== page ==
SMA Courses
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<March 2018>

Medical Symposium

26 Aug 2017

Course Code:  FMD 3 - Medical Symposium
Time:  2:00 - 5:00 pm
Course Fees:  Complimentary for SMA members and $50 for non-SMA members

Marina Bay Sands, Heliconia Ballroom, Level 3, 10 Bayfront Avenue, Singapore 01895.,

  Dr Charles Tan Tse Kuang

In surgery, new technology has been developed to eliminate some problems that surgeons face during more challenging laparoscopic or conventional operations. Advanced surgical instruments including robotics and optics continue the trend of the smaller scar or better patient care.   This talk shares many of the current trends in surgical practice.

Dr Jacob Cheng Yen Chuan

Advancement in Ophthamology


Adj A/Prof John Chia Whay Kuang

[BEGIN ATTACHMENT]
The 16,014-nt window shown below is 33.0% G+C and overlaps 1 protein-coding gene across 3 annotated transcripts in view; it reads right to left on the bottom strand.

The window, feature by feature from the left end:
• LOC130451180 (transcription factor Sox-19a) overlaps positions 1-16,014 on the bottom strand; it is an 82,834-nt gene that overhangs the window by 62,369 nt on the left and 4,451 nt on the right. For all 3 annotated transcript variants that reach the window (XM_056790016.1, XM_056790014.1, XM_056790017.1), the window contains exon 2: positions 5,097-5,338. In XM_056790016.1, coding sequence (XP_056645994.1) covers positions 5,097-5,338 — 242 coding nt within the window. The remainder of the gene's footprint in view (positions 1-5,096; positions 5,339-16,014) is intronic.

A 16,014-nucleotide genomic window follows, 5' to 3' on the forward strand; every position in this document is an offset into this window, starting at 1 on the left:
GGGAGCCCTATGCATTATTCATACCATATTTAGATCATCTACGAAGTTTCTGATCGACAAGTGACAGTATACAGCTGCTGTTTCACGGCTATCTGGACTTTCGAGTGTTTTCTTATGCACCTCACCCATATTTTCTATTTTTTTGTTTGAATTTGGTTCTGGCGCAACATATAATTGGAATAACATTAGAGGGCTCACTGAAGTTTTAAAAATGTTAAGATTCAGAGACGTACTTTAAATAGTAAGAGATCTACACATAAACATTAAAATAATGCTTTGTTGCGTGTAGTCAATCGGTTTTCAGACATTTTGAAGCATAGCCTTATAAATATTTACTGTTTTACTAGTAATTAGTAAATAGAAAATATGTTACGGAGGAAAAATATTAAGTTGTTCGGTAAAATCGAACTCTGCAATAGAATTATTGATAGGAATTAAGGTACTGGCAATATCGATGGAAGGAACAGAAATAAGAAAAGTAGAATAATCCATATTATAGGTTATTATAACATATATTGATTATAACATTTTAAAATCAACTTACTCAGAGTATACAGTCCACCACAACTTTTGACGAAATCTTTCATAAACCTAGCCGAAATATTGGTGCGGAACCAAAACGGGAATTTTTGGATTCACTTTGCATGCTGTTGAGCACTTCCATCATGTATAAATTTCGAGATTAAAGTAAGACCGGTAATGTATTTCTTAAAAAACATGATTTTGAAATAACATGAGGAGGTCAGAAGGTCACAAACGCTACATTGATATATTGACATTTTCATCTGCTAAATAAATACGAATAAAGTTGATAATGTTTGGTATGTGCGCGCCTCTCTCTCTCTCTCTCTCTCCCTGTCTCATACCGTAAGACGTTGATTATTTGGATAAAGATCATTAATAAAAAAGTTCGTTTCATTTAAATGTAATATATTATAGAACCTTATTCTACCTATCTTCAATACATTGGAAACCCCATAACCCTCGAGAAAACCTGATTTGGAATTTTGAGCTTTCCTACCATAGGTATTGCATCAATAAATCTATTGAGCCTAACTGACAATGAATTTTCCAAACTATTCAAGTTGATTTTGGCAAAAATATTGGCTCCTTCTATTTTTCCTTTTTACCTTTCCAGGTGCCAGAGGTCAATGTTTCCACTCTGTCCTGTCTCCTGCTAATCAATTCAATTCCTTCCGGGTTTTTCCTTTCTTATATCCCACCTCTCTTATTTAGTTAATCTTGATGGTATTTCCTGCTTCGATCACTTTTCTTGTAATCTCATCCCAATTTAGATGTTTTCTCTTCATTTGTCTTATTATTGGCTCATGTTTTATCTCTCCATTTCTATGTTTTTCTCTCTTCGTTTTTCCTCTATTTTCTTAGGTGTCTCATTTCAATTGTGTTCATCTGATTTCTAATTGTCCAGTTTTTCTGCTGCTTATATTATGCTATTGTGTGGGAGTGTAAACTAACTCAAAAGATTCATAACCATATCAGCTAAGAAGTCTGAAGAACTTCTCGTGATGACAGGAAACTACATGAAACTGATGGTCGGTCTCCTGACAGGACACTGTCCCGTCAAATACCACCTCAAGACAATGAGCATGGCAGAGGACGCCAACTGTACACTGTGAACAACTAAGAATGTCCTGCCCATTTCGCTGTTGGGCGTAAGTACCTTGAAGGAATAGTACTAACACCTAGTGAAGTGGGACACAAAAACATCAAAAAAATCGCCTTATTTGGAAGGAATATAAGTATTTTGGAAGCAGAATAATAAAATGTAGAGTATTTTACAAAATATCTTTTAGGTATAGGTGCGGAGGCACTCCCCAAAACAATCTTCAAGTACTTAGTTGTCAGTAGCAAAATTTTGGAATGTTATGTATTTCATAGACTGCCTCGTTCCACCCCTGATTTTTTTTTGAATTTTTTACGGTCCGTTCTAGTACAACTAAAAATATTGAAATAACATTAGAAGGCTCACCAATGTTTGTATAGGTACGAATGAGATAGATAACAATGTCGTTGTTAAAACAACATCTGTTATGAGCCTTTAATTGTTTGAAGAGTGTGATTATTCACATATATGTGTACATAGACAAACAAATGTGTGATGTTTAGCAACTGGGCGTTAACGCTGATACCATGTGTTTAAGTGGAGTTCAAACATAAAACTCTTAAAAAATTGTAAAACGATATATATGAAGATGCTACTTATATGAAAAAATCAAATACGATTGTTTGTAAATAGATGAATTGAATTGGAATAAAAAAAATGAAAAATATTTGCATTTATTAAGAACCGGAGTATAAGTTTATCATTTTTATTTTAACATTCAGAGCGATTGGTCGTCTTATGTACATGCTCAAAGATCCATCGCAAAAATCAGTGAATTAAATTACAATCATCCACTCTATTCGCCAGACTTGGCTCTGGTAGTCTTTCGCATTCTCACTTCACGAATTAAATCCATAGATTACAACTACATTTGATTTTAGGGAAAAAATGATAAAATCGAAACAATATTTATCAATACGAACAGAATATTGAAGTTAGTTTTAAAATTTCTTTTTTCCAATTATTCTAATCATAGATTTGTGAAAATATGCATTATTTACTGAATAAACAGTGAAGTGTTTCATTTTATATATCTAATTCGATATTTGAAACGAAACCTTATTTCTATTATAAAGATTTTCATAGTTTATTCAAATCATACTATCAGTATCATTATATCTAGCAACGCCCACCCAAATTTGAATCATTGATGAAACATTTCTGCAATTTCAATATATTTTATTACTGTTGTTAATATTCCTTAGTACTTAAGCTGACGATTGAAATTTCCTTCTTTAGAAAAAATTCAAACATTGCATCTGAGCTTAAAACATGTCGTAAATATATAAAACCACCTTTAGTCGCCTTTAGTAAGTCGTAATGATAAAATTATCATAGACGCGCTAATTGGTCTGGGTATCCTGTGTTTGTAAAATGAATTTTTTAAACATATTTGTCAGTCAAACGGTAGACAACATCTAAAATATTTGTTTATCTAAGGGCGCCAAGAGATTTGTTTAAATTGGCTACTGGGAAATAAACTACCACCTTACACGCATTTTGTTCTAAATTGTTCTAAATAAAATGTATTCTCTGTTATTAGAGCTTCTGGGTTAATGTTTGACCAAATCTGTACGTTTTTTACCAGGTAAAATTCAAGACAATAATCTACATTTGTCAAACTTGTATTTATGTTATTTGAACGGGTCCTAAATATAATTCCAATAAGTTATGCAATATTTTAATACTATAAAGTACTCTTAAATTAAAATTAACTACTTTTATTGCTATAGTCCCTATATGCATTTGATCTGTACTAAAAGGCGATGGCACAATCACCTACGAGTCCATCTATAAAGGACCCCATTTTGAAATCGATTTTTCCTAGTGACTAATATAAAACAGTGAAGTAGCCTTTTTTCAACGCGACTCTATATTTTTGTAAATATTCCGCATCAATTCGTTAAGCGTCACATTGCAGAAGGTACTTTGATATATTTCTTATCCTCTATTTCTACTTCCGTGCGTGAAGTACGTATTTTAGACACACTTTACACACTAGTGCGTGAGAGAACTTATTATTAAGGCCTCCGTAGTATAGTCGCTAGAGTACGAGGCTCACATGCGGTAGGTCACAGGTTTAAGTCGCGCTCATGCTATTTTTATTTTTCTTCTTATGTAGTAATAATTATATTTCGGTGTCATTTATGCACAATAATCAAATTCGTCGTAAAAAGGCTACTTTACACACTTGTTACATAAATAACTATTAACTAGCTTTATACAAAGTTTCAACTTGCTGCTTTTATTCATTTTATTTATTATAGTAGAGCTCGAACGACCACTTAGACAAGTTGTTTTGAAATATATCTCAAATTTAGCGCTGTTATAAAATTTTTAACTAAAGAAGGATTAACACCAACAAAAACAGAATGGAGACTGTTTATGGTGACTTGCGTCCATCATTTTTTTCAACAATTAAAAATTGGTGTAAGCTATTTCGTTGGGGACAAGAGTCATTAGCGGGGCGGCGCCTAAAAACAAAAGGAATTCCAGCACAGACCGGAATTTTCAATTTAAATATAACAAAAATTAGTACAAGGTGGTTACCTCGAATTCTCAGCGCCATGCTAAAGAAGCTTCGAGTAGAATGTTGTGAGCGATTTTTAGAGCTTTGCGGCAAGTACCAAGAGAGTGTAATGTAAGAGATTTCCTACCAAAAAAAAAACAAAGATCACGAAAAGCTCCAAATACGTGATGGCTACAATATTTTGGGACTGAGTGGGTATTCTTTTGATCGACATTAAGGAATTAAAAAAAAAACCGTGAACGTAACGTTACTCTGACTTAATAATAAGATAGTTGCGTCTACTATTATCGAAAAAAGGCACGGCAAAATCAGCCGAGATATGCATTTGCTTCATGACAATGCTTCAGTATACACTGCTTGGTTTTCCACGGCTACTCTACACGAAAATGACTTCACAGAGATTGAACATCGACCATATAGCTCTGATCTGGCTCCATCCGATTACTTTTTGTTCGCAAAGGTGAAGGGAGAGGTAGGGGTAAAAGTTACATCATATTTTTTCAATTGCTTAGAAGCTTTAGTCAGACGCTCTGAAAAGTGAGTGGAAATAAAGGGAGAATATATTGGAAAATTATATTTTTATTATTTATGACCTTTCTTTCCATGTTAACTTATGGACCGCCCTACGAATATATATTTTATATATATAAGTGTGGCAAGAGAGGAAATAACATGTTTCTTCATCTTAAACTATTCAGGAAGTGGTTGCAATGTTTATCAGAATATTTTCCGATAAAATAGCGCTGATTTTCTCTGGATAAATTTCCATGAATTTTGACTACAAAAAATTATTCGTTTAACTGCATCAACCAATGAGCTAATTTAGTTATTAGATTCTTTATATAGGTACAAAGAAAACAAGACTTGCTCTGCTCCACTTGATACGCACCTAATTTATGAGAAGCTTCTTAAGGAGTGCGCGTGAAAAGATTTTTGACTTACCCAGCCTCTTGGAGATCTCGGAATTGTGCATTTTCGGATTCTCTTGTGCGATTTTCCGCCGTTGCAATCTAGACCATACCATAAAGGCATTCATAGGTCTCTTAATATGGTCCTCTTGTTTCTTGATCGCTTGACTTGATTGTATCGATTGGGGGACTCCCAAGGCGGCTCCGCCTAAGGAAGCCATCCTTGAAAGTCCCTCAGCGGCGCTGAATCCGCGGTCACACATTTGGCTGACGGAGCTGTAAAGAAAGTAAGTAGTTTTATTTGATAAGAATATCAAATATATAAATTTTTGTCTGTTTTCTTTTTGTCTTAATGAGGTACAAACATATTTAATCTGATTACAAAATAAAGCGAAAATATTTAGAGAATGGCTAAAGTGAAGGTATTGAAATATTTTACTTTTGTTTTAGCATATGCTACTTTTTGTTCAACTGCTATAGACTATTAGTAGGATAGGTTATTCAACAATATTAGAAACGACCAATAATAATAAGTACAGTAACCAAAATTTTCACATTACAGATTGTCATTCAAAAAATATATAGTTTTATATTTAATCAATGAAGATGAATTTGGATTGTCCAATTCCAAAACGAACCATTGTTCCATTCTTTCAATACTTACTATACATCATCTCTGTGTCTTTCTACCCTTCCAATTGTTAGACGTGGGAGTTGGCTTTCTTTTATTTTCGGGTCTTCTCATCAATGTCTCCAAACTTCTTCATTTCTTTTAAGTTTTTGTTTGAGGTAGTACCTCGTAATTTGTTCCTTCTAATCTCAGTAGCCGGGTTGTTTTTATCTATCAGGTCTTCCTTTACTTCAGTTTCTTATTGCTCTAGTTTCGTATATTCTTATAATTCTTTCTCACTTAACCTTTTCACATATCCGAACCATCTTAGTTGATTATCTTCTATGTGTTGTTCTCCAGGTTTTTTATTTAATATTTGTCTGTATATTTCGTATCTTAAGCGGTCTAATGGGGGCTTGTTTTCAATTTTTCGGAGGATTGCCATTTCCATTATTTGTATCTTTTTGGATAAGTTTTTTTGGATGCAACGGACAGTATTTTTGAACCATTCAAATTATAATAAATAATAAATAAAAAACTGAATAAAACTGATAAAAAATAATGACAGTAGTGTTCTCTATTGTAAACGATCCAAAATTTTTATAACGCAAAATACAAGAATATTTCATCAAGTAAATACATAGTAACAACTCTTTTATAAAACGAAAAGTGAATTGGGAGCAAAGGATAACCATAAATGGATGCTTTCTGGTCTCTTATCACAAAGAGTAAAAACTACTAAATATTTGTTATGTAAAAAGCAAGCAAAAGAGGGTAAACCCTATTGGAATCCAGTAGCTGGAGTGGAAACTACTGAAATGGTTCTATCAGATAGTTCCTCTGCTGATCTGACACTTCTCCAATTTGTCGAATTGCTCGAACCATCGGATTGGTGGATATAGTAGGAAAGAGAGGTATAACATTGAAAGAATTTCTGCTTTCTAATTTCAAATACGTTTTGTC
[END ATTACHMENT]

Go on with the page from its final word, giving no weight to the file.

Ovarian Cancer is no longer recognized as a single entity but comprising of at least 5 different cancers involving the ovary.  These subtypes - high grade serous (HGS), clear cell (CC), endometroid (E), mucinous(M) and low grade serous (LSG) - are characterized by differing cells of origin, pathogenesis, molecular aberrations, patterns of involvement and spread, response to chemotherapy, and prognosis – that qualify them as bona fide distinct tumors.  The advent of Next Generation Sequencing technology and routine sequencing of patient and tumor genomes in the clinic, is transforming the understanding and management of ovarian cancers. The Cancer Genome Atlas (TCGA) has underscored the role of the Homologous recombinant (HR) pathway (including BRCA1, BRCA2, ATM, BARD1, BRIP1, CHEK1, CHEK2, FAM175A, MRE11A, NBN, PALB2, RAD51C, and RAD51D) in the pathogenesis of High grade serous ovarian cancer, and the mediation of tumor cell hypersensitivity to platinum chemotherapy and PARP inhibitors.  Olaparib, an oral PARP inhibitor has been shown to extend Progression free survival for more than 19 mths, with low or little toxicity, in recurrent ovarian cancer.  More recently, immunotherapy with immune checkpoint inhibitors have demonstrated potency and superior efficacy, vis a vis chemotherapy in melanoma, and selected lung cancers.   More than 20 studies of immune-checkpoints are currently being undertaken - as single agents, or in combination with chemotherapy and various other immune adjuvants – to define its role in Ovarian cancer.   It is virtually certain that the next 15 years will achieve major advances in the management of this lethal disease.